The only clues to the skyline, as I look out of my window just now, are the tracers of distant street-lamps; the rest is darkness, and the glass-ghost of my own reflection, peering back at me. I’ve just finished reading Something of the Night, by my colleague at
, Ian Marchant.
Part memoir, part exploration of life after dark in Birmingham City University Britain
the book is a night-scope through which the author’s own richly populated
history comes into view. Framed by the story of an all-night session in the
wilds of Ireland West Cork, it’s stowed full of
companionable and often hilarious anecdote, and this in itself is a good enough
reason to buy and enjoy it.
I could happily linger here on the true comic touch that buoys the narrative from start to finish. But in the end, the book doesn’t let its readers quite settle in that way. There’s a metaphorical force at work throughout its night-wandering, and a confessionalism rooted in the Protestant tradition of personal reckoning – complete with a between-the-lines redemptive structure. There’s something at stake in the humour here: a knowledge that comes from having come through. And as the book goes on, one realises that it has been haunted by something from the beginning: death. I think it was Saul Bellow who wrote that death is the dark backing that a mirror needs if we are to see anything. By the end of Something of the Night, death has indeed become a medium of vision.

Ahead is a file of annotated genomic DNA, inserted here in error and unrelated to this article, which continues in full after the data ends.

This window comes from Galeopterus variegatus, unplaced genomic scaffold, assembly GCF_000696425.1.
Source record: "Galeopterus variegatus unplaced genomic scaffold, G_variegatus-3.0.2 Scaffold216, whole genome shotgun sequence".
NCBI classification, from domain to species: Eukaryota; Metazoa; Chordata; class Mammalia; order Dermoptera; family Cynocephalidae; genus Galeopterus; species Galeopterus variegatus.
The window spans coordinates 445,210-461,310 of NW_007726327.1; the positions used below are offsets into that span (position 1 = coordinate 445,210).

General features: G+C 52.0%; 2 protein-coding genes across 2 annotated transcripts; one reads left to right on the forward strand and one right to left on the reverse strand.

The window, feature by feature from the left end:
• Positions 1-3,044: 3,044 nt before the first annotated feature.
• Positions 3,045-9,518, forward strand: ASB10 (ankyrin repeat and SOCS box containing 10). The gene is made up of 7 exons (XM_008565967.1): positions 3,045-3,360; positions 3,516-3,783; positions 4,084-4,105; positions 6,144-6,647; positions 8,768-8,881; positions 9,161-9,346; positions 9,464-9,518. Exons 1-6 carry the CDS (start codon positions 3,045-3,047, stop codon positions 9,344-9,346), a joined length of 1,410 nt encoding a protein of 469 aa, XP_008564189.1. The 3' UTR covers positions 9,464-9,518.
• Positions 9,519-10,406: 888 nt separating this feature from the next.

But before anybody gets the jitters, let me say too that Something of the Night is also a joyful portrait of a certain kind of omnivorous intelligence – alive with Marchant’s inclusive interests and humanity. Like Thomas De Quincey in Confessions of an English Opium-Eater, he could fairly claim Terence’s dictum, humani nihil a me alienum – ‘nothing human is alien to me’ – as his motto (and more truly than De Quincey, perhaps). Like De Quincey, Marchant is a philosophic life-writer – in whose work the experience of transgression mixes with that of wonder and laughter. Something of the Night also has its poetry fix: it is set off with a line from George Herbert, and Catherine Smith’s fine poem ‘Night’ (with Catherine herself featuring in the episode on Lewes Bonfire) – and Larkin is never too far away, beckoning from the shadows. It’s a treat of a book.